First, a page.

Want to know more about consent? #MakeNoDoubt

Two people embracing and smiling at each other the text reads check consent every time
Published: 12 Aug 2022

Consent isn't just about asking the question, it's about listening to and respecting the answer. "No," doesn't mean "convince me."

New affirmative consent laws took into effect in New South Wales on June 1 2022 after passing parliament last November. But consent is about more than just knowing where the line is before you break the law. Consent is a conversation and it starts long before intimacy begins.

But what exactly is affirmative consent?
How does it work?
What do these new laws mean?
And what support services are available for UNSW Students and Staff?

Well, we're here to help with all those answers! 

Talking about sexual and gendered violence can be tough; be gentle with yourself and know that there are support services available for you should you want to speak to someone. 

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NSW Affirmative Consent Laws

New affirmative consent laws took effect in NSW on 1 June 2022 after passing parliament last November. 

What do these laws mean and how do they work?
Below is a brief overview of the changes and what they mean for people across the state. 

What are the new laws? 
The new laws require parties to give and obtain consent at the time of the act

What is affirmative consent? 
Consent is defined as a free and voluntary agreement at the time of the act. While these words imply that consent must happen at the time intimate or sexual behaviours start, consent is an ongoing conversation, one where all parties engage have the right to change their mind at any given moment. 

  • A person is not considered as having consented unless they say or do something to indicate that consent has been given.
  • A person cannot consent if they are so intoxicated that they cannot choose or refuse to participate and they cannot consent if they are asleep or unconscious. 
  • A person will also not have a reasonable belief that there is consent unless they have done or asked something to make sure.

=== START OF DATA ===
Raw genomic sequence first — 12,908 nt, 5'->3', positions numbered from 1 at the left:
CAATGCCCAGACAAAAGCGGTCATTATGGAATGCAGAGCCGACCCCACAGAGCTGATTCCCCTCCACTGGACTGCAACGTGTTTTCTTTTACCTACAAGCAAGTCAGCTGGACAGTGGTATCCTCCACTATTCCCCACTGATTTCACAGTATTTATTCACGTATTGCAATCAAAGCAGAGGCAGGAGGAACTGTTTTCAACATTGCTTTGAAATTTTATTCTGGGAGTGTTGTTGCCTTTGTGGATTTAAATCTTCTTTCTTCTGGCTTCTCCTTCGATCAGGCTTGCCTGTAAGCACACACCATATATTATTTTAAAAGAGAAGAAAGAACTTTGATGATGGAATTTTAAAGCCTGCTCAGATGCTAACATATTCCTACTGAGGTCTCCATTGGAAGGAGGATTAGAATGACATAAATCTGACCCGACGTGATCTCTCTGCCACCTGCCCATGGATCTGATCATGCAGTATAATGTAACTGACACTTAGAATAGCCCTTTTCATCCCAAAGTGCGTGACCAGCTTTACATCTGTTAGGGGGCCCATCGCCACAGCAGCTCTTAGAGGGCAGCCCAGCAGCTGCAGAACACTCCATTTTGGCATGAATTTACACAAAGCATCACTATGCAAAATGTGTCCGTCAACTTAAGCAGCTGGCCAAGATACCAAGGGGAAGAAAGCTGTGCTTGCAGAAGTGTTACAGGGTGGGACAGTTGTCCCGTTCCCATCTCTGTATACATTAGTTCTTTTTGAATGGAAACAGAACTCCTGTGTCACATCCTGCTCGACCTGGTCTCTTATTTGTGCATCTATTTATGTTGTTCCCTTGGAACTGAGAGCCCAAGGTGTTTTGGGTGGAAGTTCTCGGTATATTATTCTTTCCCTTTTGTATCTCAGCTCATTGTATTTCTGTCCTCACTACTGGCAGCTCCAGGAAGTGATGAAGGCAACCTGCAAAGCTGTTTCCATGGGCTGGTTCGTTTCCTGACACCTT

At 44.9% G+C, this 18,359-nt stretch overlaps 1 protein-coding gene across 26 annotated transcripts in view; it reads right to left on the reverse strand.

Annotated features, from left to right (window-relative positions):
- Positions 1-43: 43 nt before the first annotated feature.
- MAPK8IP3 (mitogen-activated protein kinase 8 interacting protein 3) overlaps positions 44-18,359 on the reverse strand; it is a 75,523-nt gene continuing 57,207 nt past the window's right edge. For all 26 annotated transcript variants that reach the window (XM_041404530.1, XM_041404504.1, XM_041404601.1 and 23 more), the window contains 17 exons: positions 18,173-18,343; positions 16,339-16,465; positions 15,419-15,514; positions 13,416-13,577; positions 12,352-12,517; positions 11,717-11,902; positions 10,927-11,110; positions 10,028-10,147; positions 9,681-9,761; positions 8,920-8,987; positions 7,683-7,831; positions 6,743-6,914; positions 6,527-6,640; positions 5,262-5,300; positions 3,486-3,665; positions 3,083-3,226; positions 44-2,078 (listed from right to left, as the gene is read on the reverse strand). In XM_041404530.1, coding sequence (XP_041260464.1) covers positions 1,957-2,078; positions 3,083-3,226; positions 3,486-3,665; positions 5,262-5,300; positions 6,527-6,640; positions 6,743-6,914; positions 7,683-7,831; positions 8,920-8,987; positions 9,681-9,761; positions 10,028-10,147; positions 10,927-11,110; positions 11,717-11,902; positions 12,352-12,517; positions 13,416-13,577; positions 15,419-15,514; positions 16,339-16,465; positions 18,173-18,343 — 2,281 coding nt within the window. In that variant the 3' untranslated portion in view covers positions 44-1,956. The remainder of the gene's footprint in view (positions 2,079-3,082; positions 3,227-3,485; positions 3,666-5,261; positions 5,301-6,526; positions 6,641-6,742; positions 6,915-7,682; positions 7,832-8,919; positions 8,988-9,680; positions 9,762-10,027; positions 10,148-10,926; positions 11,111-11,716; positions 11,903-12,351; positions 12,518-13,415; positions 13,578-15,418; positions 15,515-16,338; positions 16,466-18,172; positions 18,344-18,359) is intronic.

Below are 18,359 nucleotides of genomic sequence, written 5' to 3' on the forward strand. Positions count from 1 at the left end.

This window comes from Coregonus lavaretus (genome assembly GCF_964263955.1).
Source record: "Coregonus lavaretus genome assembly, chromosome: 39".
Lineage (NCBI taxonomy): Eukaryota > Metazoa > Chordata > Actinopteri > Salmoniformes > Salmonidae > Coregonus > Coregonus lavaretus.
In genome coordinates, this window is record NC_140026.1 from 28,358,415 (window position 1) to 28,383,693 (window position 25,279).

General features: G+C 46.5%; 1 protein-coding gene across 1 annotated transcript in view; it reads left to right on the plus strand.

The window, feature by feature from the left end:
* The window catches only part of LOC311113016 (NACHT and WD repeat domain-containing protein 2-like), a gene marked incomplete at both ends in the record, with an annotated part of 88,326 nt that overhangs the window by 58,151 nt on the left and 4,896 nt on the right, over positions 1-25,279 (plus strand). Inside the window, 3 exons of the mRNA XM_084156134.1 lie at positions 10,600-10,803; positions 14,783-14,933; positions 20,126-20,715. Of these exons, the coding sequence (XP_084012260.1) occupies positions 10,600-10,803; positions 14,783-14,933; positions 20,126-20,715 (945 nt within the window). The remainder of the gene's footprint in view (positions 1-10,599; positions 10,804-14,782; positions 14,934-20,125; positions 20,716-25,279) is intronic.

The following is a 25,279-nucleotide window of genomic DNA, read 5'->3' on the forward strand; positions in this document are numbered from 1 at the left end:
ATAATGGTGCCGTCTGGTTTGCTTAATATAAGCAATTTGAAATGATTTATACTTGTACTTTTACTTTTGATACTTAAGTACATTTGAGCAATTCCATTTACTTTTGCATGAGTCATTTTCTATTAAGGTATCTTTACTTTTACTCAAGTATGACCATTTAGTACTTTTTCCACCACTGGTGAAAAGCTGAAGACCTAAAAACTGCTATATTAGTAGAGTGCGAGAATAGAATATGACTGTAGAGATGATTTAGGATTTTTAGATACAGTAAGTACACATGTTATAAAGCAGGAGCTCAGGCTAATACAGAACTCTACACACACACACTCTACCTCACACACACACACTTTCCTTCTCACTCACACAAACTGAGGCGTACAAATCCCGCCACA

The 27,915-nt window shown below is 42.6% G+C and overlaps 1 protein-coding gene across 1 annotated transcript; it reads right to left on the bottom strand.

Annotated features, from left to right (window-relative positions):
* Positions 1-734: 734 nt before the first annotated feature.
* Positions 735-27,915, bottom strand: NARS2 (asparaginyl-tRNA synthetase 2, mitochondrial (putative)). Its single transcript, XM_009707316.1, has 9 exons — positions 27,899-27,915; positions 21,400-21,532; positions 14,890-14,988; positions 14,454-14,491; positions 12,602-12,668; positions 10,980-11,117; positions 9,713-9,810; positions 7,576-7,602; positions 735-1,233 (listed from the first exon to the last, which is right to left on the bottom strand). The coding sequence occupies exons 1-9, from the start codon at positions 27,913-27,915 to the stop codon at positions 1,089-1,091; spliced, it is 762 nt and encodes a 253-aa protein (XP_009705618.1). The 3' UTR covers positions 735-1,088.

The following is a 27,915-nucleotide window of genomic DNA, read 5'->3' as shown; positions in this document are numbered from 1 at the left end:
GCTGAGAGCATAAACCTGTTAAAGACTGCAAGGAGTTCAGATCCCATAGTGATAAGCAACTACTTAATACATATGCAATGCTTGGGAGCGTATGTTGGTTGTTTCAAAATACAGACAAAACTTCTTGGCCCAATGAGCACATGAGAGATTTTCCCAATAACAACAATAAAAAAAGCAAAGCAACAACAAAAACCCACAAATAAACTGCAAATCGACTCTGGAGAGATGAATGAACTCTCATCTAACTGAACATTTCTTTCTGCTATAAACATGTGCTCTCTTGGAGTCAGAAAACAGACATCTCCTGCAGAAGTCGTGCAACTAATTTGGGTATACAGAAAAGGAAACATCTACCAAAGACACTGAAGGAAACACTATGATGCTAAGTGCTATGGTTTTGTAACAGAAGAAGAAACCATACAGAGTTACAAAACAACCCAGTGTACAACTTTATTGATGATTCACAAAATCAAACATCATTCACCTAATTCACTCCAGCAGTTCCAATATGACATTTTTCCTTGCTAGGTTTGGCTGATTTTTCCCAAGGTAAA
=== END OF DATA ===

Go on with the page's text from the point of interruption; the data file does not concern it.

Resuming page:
• This means that you are unable to assume consent if someone did not say no or resist any advances. Instead, people who want to engage in intimate moments with people must actively say or do something to make sure that they have the consent of the other person or persons. 

So what does that look like? 
Asking directly is the best way to make sure everyone feels safe and comfortable.

So, just ask:

  •  “Is this okay?”
  •  “Can I kiss you?”
  •  “Do you want to try ___?”
  •  “Want me to keep going?”
  •  “How does that feel?”

What about people who are already in a sexual, romantic or intimate relationship?For people who are already having consensual sex or intimate moments, these guidelines still apply. If you're concerned that these new laws might ruin your sex life or the way you're engaging in relationships, it may be time to speak to someone about the way you're engaging in sex and intimacy.

Whether you're in a committed monogamous relationship, you're engaging in polyamory and open relationships or you have a regular sexual partner with no strings attached, you should never assume that the consent given years, months, weeks or even hours prior to your sexual or intimate activity has not changed. Checking in with your partner or partners is how you can create a safe and comfortable environment for everyone involved. 

Passionate about Sexual Health and Wellbeing?

UNSW Health Promotions Unit has a range of programs available to students to gain additional training, mentorship and experiences in health literacy, project management, social services, advocacy and marketing and events. 

Find out more by visiting the pages below!

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